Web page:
Misconception: Eating Eggs Raises Cholesterol Levels.
As people get older, it becomes difficult to maintain a healthy diet or even eat well. It is no news that some adults lose track of healthy eating habits or have weight changes as a result of medications that need dietary adjustments or chronic health concerns. It can be confusing to know which food to include in a diet in order to maintain adequate nutrition, meet dietary limitations, and manage chronic diseases.
While the issues of adult nutrition are well-known, there are still a few misconceptions that add to the complexity. Misconceptions like, adults are not supposed to take as much protein as the younger generations, e.g lean meats, poultry, fish and eggs. And the main reason why most of these proteins were considered unhealthy for adults in the past, is because they are high in cholesterol.
Taking eggs, for example, being such a simple food, there sure is a lot of mystery surrounding it, especially how bad they make it seem for adults’ consumption. And with so many rumours flying around, it can be difficult to know what is real and what is fiction. But as you read on, you’ll crack the case on the most common egg misconception and why it is not true.
Egg Components And Nutritive Value.
An egg is a contained source of macro and micronutrients and is rich in phosphorus, calcium, potassium, and contains moderate amounts of sodium (142 mg per 100 g of whole egg). It also contains all essential trace elements, such as copper, iron, magnesium, manganese, selenium, and zinc, with egg yolk providing the most iron and zinc.
They are regarded as a ‘complete’ source of protein as they contain all nine essential amino acids, which we must obtain from our diet. Eggs are a nutritious protein source and a staple in many people’s diets. Though they’re high in cholesterol, they also have many health-promoting qualities.
Benefits Of Eating Eggs
There are many benefits of eating eggs, which include;
Whole eggs are nutrient-dense, providing practically every nutrient your body requires. They are good suppliers of vitamins D and B12, as well as the mineral iodine, which are hard to come by. Eggs are considered a ‘complete’ protein source because they include all nine essential amino acids that we need to get from our diet.
Can Aid Weight Loss.
Protein is more satisfying than fat or carbohydrate, therefore eggs are a good choice. Eggs are a good food choice since they have a high satiety index, which measures how satisfying a dish is. In fact, studies show that an egg breakfast keeps you fuller for longer than a calorie-counted carb meal and may even help you lose weight later in the day.
Source of Choline.
One of the best sources of choline in the diet is eggs. This underappreciated vitamin is essential for the synthesis of cell membranes as well as brain function, including memory. It’s especially critical during pregnancy and breastfeeding when a sufficient quantity of choline is required for proper brain development.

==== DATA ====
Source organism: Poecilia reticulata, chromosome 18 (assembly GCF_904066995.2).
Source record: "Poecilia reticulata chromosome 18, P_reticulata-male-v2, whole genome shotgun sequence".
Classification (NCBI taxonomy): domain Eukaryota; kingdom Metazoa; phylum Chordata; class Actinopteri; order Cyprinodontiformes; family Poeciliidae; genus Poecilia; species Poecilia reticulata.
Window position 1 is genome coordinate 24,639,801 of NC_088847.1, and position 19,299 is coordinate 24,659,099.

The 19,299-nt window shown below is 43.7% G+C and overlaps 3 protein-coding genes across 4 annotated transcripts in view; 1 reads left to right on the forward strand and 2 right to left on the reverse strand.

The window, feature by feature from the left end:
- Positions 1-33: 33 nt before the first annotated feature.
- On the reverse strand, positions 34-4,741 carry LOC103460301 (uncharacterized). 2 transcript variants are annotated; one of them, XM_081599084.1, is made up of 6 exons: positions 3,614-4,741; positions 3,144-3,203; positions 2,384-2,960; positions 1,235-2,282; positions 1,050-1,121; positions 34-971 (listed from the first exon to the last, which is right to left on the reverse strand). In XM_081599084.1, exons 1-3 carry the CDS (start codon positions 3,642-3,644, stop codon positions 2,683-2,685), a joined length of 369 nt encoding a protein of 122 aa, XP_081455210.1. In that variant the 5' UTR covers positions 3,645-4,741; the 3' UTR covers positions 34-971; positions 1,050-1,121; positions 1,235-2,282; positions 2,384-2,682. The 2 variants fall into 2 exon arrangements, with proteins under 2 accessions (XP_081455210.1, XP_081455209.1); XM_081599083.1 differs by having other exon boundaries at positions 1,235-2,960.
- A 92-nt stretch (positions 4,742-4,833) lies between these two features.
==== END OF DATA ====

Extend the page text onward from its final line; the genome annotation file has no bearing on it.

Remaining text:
Eggs Reduce The Risk of Heart Disease.
Eggs, like anything else, should be consumed in moderation because, sure, if you eat an excessive amount of eggs every day, and if you eat them fried in plenty of butter and on top of a juicy burger, your heart may suffer. Eggs, on the other hand, are high in heart-healthy and heart-disease-preventive nutrients. Eggs contain folate, unsaturated fatty acids, Vitamin E, and certain B vitamins.
Truth About Eating Eggs
Eggs are a popular and highly nutritious food, and at some point, you may have heard that the cholesterol found in eggs contributes to heart disease — the leading cause of death around the world. For years, health officials, physicians and nutrition associations all pushed this myth, causing some people to avoid eating eggs.
Although eggs are undoubtedly high in cholesterol, they’re also packed with beneficial compounds and other disease-fighting nutrients. And studies have now been conducted on healthy people showing no effect of daily egg intake on blood cholesterol levels, and that consumption of eggs every day is not associated with increased risk of coronary heart disease.
A lot of people even go as far as thinking it’s better to eat just the egg white and not eat the yolk, which is also a misconception because most of the egg’s nutrients and nearly half of its protein are found in the yolks. Egg yolks and whites contain different vitamins and minerals. The egg white is a great source of protein, riboflavin and selenium.
All in all, discrepancies remain about exactly how eggs influence cholesterol and the overall role they play in the risk of heart disease and death. Therefore, for most healthy adults, it’s safe to eat 1–2 eggs a day depending on how much other cholesterol is in your diet. And If you already have high cholesterol or other risk factors for heart disease, it may be best to eat no more than 4–5 eggs per week.
Egg lovers rejoice! Eggs are a nutrient-dense, healthy meal that you may eat every day as part of a well-balanced diet, according to experts.
Therefore, It’s never too late to rethink mealtime for adults or to find new strategies to improve one’s diet. Even minor adjustments might have a significant and long-term impact.
We Are Social On: